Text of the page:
New York Times features OKC attractions


Friday, August 8th 2008, 8:14 pm
By: News 9


By Amy Lester, NEWS 9

OKLAHOMA CITY -- Oklahoma City made national headlines when a major newspaper focused on what the metro has to offer.

"Oklahoma City's featured in Friday's New York Times in the travel section. The full page article could help change Oklahoma City's image.

The headline read, "Oklahoma City is Booming with Oil and a New Exuberance."

"Obviously, there's a lot of momentum in Oklahoma City right now," City Manager Jim Couch said. "I thought the article captured that momentum."

The article highlighted the art museum, the culture, the friendly feel in the city, downtown, the riverfront, the city's western influence, and the NBA team.

"Publications like NY Times is very well respected and very well read, the more often we have the opportunity to appear in them, the more our word gets out," said Greater OKC Chamber President Roy Williams. "It's very positive."

The positive exposure is important because people that have not visited Oklahoma City could have the wrong impression.

"I had some friends come from the Midwest. They'd never been to Oklahoma,"resident Heather Mitchell said. "They didn't even realize just how much there was to do."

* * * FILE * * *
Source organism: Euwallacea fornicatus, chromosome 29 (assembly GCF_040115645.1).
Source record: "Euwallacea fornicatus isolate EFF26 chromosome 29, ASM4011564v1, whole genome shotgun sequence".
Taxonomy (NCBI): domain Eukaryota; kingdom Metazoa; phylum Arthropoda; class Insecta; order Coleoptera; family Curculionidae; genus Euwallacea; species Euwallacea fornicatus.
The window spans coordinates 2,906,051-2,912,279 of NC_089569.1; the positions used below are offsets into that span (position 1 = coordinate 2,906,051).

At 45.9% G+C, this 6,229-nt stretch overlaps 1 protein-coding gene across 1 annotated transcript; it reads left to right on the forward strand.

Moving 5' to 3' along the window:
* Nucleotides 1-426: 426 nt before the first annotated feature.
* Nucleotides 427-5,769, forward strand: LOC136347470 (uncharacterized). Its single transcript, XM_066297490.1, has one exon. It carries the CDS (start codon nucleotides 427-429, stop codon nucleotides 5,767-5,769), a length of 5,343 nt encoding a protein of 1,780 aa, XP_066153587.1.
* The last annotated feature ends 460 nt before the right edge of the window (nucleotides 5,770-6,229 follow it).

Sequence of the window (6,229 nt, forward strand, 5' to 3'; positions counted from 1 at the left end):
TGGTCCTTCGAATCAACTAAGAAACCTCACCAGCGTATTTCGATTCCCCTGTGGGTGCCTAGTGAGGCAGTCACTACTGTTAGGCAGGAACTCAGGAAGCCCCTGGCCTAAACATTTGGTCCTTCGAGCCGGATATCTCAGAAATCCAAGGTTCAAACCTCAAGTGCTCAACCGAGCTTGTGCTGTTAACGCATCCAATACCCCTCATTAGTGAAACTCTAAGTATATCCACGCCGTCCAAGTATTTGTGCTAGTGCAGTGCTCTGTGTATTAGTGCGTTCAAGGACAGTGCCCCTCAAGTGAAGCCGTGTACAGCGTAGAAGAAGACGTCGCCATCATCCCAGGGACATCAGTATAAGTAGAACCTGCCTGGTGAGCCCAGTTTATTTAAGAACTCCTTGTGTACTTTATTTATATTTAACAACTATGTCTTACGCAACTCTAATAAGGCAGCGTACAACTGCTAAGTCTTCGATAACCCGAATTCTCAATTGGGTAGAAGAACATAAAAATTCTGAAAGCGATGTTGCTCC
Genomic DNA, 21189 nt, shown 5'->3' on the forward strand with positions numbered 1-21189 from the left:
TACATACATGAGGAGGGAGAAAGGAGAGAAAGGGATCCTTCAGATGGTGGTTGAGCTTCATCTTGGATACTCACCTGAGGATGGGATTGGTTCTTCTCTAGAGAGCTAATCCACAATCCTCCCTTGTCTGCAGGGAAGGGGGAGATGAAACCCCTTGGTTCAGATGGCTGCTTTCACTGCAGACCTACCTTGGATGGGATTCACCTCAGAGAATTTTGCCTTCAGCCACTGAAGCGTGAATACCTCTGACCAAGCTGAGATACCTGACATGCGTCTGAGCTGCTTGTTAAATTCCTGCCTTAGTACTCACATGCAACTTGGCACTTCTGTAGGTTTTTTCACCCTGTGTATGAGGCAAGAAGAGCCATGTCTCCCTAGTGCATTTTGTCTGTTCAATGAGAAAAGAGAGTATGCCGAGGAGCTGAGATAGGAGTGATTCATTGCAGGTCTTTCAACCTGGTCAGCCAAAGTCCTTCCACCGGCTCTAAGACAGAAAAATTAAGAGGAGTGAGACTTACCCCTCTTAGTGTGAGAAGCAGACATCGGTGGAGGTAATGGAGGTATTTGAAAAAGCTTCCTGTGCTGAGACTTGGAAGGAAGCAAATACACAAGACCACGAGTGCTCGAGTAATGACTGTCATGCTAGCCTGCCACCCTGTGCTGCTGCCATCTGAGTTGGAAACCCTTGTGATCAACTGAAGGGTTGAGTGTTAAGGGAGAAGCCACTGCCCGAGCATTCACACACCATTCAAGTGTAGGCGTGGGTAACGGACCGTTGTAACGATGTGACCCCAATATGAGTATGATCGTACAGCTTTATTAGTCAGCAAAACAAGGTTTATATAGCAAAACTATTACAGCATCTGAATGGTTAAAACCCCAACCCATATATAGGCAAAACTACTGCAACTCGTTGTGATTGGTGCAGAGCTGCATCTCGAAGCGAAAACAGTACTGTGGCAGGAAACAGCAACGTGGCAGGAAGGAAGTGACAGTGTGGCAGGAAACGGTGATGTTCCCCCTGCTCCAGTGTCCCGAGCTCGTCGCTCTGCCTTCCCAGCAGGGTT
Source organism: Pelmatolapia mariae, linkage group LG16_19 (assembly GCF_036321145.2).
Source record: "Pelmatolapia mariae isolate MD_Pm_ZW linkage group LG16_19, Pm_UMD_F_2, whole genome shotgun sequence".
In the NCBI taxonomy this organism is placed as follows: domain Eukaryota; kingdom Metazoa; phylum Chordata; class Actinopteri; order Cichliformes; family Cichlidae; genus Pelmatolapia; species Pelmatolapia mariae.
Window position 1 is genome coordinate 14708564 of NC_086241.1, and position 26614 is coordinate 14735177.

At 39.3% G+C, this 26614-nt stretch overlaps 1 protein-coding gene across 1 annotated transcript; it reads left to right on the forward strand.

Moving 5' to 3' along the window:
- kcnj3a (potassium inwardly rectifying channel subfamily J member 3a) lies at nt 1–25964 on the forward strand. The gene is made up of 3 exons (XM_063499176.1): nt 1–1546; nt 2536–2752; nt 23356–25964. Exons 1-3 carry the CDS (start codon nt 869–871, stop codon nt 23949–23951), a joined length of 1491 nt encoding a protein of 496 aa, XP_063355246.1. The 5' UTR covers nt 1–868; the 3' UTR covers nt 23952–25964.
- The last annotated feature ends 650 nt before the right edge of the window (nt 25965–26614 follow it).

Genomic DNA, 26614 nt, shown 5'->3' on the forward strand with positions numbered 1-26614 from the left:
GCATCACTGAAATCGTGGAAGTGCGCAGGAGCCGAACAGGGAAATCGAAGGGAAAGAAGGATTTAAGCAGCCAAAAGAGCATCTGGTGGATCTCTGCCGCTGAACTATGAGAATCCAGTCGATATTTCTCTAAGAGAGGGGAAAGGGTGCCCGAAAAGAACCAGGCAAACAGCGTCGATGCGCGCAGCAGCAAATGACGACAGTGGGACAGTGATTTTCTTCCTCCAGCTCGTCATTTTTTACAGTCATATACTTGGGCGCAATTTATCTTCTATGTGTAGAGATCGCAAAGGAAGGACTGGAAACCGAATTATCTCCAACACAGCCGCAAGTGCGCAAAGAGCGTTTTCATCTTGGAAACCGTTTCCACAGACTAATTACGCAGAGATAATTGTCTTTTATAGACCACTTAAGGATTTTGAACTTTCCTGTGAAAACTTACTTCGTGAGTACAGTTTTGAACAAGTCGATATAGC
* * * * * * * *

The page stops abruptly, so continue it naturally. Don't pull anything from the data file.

Chad Scarbrough moved recently from Seattle and is impressed by the attractions.

"Once I got here, there's a great mixture of new development and beautiful buildings, while still maintaining the old historic feel to it," Scarbrough said.

While it takes time to change the city's image, every positive article can make a difference.

"These types of articles are obviously invaluable to get the word out," Couch said. "You can't pay for htat type of coverage you get out of the New York Times."

In the pages of the New York Times, there's proof the city transformed over the past decade, but city leaders believe the best has yet to come.

"I think the next ten years is going to be even better than the last ten years," Couch said. "I really do believe we're on significant changes in Oklahoma City, and it's just the tip of the iceberg right now."

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